The launch of Google Buzz has set various parts of the technology blogosphere afire -- and for all the right reasons: it does introduce a number of interesting social features that could make our email experience more social (whether it has to be more social is a different question).
However, what tech pundits have mostly overlooked is a peculiar privacy choice made by Google's designers: unless you tinker with Buzz's settings, a partial list of your most-emailed Gmail contacts might be automatically made public (see this post over at Silicon Alley Insider; it appears that contacts those who already had a Google Profile account before Buzz are at risk; also see this excellent and very angry post at CNet for additional background. UPDATE: Google has promised to fix some of these problems).
Yes, that's right: without you ever touching Google Buzz's privacy settings, the entire world may know who you correspond with (yes, including that secret lover of yours and that secret leaker at the White House).
This could be an extremely uncomfortable and tragic privacy disaster for Google, potentially of the same magnitude that Beacon was toFacebook. I certainly don't have many concerns about those who are cheating on their spouses or are leaking sensitive information to journalists-- they will survive (even though the future of whistle-blowing does not look very bright in our increasingly overexposed information environment).
Nevertheless, I am extremely concerned about hundreds of activists in authoritarian countries who would never want to reveal a list of their interlocutors to the outside world. Why so much secrecy? Simply because many of their contacts are other activists and often even various "democracy promoters" from Western governments and foundations. Many of those contacts would now inadvertently be made public.
If I were working for the Iranian or the Chinese government, I would immediately dispatch my Internet geek squads to check on Google Buzz accounts for political activists and see if they have any connections that were previously unknown to the government. They can then spend months on end drawing complex social circles on the shiny blackboards inside secret police headquarters.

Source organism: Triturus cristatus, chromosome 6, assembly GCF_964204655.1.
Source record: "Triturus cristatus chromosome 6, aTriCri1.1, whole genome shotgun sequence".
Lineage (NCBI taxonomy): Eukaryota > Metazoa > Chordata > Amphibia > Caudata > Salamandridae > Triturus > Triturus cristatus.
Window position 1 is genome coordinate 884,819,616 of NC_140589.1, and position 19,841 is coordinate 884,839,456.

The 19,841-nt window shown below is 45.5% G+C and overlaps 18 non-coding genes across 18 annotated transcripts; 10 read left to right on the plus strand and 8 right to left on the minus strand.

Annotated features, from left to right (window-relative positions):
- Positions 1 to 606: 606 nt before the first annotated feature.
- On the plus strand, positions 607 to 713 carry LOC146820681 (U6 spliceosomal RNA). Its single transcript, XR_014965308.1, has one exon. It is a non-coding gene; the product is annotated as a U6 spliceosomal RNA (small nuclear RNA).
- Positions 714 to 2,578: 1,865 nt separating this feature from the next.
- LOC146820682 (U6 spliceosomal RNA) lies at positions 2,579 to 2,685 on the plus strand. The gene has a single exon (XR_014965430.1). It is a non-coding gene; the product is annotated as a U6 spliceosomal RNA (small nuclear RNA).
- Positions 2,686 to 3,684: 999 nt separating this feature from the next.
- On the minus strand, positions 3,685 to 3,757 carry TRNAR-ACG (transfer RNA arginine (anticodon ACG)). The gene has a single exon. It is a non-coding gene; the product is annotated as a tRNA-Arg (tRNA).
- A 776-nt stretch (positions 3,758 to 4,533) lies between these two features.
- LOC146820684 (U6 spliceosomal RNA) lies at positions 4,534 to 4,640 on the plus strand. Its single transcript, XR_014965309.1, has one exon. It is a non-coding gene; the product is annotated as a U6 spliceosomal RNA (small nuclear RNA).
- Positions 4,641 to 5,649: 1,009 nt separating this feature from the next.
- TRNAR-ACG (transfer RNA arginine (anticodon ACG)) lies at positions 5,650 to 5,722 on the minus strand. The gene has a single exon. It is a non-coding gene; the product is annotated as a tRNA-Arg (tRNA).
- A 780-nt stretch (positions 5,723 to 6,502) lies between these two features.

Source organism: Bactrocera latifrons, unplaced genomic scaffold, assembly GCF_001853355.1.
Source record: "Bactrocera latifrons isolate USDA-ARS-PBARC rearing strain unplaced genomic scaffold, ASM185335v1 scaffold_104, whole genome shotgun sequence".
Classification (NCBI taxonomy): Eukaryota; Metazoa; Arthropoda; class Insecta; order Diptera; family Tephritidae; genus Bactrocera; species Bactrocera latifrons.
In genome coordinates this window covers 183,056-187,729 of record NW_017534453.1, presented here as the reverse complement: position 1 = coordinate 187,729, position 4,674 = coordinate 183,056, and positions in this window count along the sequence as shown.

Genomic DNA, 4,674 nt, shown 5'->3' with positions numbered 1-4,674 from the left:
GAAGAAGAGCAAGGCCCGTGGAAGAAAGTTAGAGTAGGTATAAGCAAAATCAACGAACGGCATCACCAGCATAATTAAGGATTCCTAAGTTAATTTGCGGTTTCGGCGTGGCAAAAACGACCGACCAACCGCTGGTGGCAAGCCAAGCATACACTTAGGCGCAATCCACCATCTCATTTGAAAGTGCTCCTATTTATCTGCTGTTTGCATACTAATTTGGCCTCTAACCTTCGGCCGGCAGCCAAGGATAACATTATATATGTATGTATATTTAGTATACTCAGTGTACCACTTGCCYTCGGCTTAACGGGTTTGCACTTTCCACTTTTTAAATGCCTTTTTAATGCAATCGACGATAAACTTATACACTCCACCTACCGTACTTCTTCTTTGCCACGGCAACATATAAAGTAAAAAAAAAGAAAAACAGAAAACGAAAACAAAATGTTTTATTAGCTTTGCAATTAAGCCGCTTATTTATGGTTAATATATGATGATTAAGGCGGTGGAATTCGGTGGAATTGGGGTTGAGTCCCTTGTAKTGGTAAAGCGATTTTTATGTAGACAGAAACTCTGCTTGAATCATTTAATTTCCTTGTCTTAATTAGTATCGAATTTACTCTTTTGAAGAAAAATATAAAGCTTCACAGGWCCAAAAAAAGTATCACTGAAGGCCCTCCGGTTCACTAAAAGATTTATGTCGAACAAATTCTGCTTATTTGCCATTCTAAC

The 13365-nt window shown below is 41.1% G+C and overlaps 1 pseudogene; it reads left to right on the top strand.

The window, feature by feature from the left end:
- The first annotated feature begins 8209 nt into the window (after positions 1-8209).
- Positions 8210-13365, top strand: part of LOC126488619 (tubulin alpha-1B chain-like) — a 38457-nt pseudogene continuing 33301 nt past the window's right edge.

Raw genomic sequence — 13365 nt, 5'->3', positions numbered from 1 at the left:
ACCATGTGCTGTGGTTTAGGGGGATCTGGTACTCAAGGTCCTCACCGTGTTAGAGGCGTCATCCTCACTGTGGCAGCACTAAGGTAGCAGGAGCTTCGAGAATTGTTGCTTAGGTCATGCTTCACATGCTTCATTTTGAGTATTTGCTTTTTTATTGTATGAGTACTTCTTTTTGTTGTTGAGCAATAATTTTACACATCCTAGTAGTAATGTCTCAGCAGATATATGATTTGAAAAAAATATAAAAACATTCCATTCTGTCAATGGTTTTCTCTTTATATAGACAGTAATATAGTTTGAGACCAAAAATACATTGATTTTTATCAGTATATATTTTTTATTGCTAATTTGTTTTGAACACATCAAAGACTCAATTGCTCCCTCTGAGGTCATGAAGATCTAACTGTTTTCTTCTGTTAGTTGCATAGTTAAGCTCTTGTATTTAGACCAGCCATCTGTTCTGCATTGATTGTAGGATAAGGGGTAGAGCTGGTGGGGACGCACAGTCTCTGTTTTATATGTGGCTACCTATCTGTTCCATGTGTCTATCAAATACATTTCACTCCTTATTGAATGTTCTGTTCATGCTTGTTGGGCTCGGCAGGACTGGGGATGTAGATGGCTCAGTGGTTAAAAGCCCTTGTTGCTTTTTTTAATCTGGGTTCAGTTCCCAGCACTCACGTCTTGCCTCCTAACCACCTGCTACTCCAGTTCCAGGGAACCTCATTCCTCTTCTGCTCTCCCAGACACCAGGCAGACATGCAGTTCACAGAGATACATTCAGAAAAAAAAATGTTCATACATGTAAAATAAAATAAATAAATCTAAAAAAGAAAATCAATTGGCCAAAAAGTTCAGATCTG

But potential risk from disclosing such data extends far beyond just supplying authoritarian governments with better and more actionable intelligence. For example, most governments probably already suspect that some of their ardent opponents are connected to Western organizations but may lack the evidence to act on those suspicions. Now, thanks to Google's desire to make an extra buck off our data, they would finally have the ultimate proof they needed (if you think that this is unrealistic, consider this: the Iranian authorities have once used membership in an academic mailing list run out of Columbia as evidence of spying for the West).
It's business decisions like this that make me very suspicious of Google's highfalutin rhetoric about their commitment to defending the freedom of expression. From a business perspective, such decisions do make some sense -- how else, after all, can Google Buzz compete with Twitter and Facebook, who are already light years ahead of Google in terms of building up their user base -- but the ethics of such business decisions is extremely shoddy, to say the least. If Google executives are really committed to defending the freedom of expression, then they must be inhabiting a dreamworld, where freedom of expression somehow always survives despite horrendous attacks on privacy.
The relationship between privacy and free speech has been a subject of contentious debate between legal scholars -- with people like Eugene Volokh arguing that excessive protection of privacy, no matter how appealing, could also harm free speech -- but what I often found puzzling about such arguments is that they don't seem to account for the fact that, without privacy, it's also very hard to exercise one's right to free expression. Isn't freedom of expression of a rather limited value when one is conversing under constant electronic surveillance? For anyone interested in how we should think about privacy in the digital age -- and why it still matters -- I highly recommend Helen Nissenbaum's new book Privacy in Context: Technology, Policy and the Integrity of Social Life.
I am yet to hear a Google executive mention privacy as one of the values that are constitutive of the freedom of expression. Whenever theytalk about the latter, they always make it very clear that privacy inhabits a completely different universe. I think they operate on a very flawed logic, which makes all their other efforts on this front look very insincere. Moreover, I think it is likely to cause Google much more damage in the long run: what's the point of protecting the email accounts of Chinese human rights activists if you tell the rest of the world who those people are talking to?
Seen from this perspective, a recent decision by the Iranian government to ban Gmail and create their own national email system -- something that must have been inspired by Turkey's Anaposta project-- does not sound that bad. After all, it's probably better to have activists stop using Gmail than to watch them expose their connections to government's agents. I can only hope there will be enough anger in the technology community to force Google reconsider their decision to disclose information that is extremely sensitive and should never be disclosed without prior consent from its users; in the future, all similar sensitive data decisions like should be "opt-in" not "opt-out" by default.